Finally, search is moving into the social arena. Having watched internet search develop over the last 20 or so years there is a clear movement away from websites towards social, and by implication, to people. Librarians and other information folk are perfectly positioned to make a real difference to the way that results are going to be returned in the future. I've talked about this in more detail in my blog post 'Librarians as an influence on search results' but briefly, the more social media takes over, the more search engines are going to use different criteria to enhance and personalise results. Rather than using web pages and websites as the final criteria for providing a result, search engines will - indeed already are - using social in entirely different ways. Then of course we have Facebook's 'likes' and Google's '+1' options.

In my blog post I said "OK, let's swing this back to librarians. There's no reason why our new social search engine cannot use as an algorythm occupation. After all, if it can identify that someone is an expert in physics and pay really close attention to what they're doing if should be able to identify a librarian without problems. The more that librarians do - NOW - with social media, the more that we're going to already be embedded into the social medium. The more contacts, friends, links, tweets, photographs, likes, +1's that we have, the more influential we can become. The more influential we are, the more people will link to what we're doing, the more we'll be working in networks of influence and the more useful we can be to people."

This can all be neatly summarized with the phrase that I use all the time 'go to where the conversations are'. We all know that users of library services are physically using them less, so we need to really utilise social to keep in contact with them. But it's more than that. We need to show them - by using social media how valuable contact with us can be. The more value we can provide, the more likely our work is going to filter up and down the information chain. People are increasingly taking the view that if news is important, it will find them. For many people - particularly younger users, 'checking the news' means looking on Facebook because for them, the 'news' is what they see, read have shared with them, and share with others. Similiarly, I share my information via Facebook, Twitter, Google+, my blog, LinkedIn and so on. It doesn't just get posted onto my site. We can't do that any longer. At the end of this article I've put up a quick poll - I'm really interested to see how YOU found this article. It's one question, and will take about 5 seconds to answer.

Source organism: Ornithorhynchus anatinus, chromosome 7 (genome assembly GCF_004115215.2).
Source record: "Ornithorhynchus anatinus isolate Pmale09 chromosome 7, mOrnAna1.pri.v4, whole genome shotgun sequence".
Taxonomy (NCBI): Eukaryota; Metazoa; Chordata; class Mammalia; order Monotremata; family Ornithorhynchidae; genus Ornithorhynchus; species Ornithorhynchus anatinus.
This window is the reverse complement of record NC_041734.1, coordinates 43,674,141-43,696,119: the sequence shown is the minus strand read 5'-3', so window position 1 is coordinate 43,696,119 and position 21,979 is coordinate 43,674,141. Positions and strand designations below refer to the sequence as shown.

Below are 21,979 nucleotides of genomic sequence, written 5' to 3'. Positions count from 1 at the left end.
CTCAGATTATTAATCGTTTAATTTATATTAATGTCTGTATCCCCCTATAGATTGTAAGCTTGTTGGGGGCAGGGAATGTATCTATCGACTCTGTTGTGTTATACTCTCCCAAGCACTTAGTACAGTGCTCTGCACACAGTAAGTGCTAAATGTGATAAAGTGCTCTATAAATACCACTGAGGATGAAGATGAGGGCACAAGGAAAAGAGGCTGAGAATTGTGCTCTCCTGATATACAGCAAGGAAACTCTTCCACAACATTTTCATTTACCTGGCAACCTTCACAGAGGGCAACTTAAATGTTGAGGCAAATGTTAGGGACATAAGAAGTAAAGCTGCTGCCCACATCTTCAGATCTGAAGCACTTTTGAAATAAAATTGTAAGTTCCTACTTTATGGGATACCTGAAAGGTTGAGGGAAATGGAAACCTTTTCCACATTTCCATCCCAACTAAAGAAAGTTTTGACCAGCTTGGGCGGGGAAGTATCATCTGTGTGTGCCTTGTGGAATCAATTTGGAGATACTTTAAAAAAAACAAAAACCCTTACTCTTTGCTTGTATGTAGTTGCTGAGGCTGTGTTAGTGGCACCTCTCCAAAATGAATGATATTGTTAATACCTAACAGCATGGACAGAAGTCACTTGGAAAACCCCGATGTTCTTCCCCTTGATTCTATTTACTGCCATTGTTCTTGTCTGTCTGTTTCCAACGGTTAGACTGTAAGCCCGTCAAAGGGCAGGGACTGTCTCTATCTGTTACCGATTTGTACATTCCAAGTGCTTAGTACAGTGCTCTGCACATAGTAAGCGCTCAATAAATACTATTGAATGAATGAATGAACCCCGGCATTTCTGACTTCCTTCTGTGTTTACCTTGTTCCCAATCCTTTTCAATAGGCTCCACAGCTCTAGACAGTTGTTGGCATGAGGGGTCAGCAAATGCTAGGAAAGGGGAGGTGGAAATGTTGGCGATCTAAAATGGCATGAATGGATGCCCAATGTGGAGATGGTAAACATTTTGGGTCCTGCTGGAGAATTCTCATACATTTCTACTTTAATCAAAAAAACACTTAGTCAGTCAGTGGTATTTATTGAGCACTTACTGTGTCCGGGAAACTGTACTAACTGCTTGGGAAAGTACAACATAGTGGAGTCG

This new way of providing content and added value is not going to sit happily with traditional users of media - even if they think that they have made the leap into the internet. The traditional CEO, publishers of books, magazines and other print material, traditional authors, advertisers, press and publicity directors are not going to flourish. If we, as librarians think that we've got it bad, it's as nothing in comparison to those folks. The main difference is that we know we have to change and adapt or we'll die. They haven't quite got that far. The danger that we, as a profession face is that we're not able to always influence the people in our organisations or communities that we should. They don't understand, they panic and seek reassurances. They're going to go to exactly the group of people that they shouldn't do - other groups who are also under threat, such as the technical support, IT teams and PR departments. It is not in these groups interests to rock the boat, and it's far easier for them - at least in the short term - to deny and contradict what the information person is telling them. This is a cynical viewpoint, but I think it's an accurate one as well. This is where 'social' and 'friends' becomes a hinderance, not a help. The easiest way to deal with a problem is to pretend that it doesn't exist - this is why 48% of Britain's businesses have banned Twitter, Facebook and other social networking sites from the workplace, and it's why the other 52% will thrive.

Yes, but I still need to concentrate on working, not on social media!

I can understand that completely. We both know that part of your job is finding out information, and keeping yourself professionally up to speed with what's going on. And I'm still aware that I've not properly answered the question of which social networks to use. I'll try my best to answer the question over the page.


What are the solutions to social network overload?

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Which social network should I use as a librarian?